Does The Authorization Or Issuance Of A New Class Of Stock Require Qualification?

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Corporations often amend their articles of incorporation to create one or more new classes of securities. These newly created classes often have priority over the previously issued and outstanding shares. Does the amendment or issuance of these shares require qualification under the Corporate Securities Law? The answer is “yes” – and “no”.

Of course, any offer or sale of the new shares will be subject to qualification under Corporations Code Section 25110, unless the issuer can rely on an exemption or the offer and sale is not subject to qualification (e.g., a “covered security” under the National Securities Markets Improvement Act of 1996).

The Corporate Securities Law also requires qualification of any offer or sale of a security in an issuer transaction in connection with any change in the rights, preferences, privileges, or restrictions of or on outstanding securities. Cal. Corp. Code § 25120(a)(1). Thus, the question is the creation of a new class of stock, a change in the rights, preferences, privileges or restrictions of or on the outstanding shares? Fortunately, the Commissioner has adopted a rule, 260.103.1, that answers the question in the negative. Readers will note that the rule refers not to all changes, but the changes enumerated in Section 25103(e). The reason for this construction is that Section 25103(e) exempts any change other than those listed. Thus, the rule works to exempt those changes not already exempted by the statute.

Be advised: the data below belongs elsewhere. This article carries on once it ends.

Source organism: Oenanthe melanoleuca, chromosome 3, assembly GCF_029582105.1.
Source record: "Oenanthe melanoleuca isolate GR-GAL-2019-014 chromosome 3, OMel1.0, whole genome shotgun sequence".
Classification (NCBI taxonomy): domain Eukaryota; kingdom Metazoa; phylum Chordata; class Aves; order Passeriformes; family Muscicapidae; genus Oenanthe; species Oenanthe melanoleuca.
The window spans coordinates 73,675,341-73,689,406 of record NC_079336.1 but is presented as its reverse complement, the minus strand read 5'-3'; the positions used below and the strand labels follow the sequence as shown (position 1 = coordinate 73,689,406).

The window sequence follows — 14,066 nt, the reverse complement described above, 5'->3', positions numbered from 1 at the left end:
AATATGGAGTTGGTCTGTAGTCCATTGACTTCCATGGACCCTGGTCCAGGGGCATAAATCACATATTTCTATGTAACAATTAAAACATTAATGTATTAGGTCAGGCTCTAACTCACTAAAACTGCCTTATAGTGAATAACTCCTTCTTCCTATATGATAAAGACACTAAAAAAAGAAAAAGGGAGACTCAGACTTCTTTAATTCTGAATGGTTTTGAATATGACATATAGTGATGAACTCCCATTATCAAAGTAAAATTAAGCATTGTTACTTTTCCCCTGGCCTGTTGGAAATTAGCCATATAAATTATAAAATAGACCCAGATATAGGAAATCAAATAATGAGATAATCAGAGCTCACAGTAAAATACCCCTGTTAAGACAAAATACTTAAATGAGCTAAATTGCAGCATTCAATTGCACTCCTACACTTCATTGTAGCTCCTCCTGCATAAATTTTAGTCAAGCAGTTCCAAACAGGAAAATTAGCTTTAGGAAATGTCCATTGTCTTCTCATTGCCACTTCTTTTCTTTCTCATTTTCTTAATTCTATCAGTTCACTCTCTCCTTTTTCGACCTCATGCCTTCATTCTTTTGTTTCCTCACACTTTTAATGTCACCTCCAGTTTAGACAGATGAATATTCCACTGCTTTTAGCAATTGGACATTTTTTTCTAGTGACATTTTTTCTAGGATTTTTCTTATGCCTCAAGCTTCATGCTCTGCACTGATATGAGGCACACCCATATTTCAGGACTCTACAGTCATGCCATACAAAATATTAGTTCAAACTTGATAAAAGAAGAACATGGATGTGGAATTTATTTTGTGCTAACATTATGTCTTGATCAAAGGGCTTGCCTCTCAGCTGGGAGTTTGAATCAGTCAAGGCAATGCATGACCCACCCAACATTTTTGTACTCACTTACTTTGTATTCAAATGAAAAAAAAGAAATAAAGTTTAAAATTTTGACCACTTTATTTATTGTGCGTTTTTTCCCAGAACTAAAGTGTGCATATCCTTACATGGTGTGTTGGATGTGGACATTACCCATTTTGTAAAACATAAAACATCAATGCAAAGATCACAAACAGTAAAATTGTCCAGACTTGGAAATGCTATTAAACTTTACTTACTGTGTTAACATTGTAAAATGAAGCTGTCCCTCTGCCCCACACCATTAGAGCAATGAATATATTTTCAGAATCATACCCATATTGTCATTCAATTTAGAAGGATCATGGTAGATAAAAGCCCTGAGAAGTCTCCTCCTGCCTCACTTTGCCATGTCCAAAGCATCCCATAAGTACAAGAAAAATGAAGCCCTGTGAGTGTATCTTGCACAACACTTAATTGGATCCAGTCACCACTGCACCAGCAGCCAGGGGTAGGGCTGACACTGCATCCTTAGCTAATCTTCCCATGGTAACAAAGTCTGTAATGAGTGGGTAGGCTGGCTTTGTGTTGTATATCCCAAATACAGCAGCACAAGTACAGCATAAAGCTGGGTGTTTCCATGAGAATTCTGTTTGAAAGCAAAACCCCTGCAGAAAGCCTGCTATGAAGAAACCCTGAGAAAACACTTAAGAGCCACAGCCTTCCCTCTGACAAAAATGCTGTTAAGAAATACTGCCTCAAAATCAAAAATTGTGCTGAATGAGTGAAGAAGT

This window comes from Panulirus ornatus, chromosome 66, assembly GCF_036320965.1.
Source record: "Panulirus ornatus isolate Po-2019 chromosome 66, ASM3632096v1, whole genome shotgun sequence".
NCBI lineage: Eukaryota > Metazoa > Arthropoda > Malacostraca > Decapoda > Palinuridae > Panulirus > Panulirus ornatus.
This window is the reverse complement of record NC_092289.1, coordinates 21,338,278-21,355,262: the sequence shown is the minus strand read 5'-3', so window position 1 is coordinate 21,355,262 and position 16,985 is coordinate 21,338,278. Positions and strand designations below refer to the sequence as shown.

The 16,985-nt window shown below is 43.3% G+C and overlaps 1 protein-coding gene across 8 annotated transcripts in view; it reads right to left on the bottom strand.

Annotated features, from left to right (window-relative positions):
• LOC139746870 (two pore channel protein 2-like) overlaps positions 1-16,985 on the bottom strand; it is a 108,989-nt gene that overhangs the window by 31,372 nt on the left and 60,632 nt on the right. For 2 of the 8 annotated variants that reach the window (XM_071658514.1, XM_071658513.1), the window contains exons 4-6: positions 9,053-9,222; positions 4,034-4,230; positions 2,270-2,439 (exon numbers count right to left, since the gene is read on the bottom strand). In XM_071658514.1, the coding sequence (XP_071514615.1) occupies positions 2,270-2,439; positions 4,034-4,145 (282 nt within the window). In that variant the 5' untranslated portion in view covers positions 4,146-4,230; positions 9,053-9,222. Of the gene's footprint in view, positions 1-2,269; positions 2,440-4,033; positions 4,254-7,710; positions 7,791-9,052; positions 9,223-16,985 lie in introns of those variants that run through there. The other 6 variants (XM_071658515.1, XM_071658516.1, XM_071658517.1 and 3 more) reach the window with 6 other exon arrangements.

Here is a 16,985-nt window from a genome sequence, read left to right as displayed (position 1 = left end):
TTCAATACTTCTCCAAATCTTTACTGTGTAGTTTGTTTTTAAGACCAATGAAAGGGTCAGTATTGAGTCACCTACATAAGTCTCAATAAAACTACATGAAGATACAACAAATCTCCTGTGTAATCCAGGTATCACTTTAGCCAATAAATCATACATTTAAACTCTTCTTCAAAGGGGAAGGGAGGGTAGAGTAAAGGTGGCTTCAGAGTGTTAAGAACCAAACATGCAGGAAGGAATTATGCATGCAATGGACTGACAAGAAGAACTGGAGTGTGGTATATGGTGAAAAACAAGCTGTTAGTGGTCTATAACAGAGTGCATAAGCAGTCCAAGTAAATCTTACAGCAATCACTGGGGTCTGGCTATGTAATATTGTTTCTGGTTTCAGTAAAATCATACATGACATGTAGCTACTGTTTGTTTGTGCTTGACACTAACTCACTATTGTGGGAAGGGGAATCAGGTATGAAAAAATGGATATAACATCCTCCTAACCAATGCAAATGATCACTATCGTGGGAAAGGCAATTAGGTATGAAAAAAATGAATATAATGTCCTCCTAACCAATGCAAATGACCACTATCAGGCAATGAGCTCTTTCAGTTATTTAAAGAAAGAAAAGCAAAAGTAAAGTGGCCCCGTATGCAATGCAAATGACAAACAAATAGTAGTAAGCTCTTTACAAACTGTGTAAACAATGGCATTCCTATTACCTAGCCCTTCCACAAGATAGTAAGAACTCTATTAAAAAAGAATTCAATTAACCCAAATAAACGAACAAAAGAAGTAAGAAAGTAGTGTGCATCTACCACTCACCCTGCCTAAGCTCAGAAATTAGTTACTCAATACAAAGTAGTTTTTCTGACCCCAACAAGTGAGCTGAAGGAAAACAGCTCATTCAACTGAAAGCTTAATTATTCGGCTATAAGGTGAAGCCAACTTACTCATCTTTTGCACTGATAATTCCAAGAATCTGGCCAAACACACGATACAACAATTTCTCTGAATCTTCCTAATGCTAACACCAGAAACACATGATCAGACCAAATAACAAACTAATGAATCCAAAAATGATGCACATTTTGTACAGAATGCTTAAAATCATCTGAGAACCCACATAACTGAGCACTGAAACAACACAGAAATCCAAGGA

Kudos to a “Money Hero”

Recently, one the Department of Corporations’ staffers was honored as a “Money Hero”:

Longtime Department employee Jackie Wiley-Sistrunk was honored in 2012 as a “Money Hero” by MONEY Magazine (a nationally circulated magazine affiliated with CNN). Jackie was honored for her work with the Seniors Against Investment Fraud (SAIF) program, and her years of service with the Education & Outreach unit of the Department to help assist Seniors and other vulnerable communities to avoid financial traps and investment fraud. Jackie’s feature may be viewed here.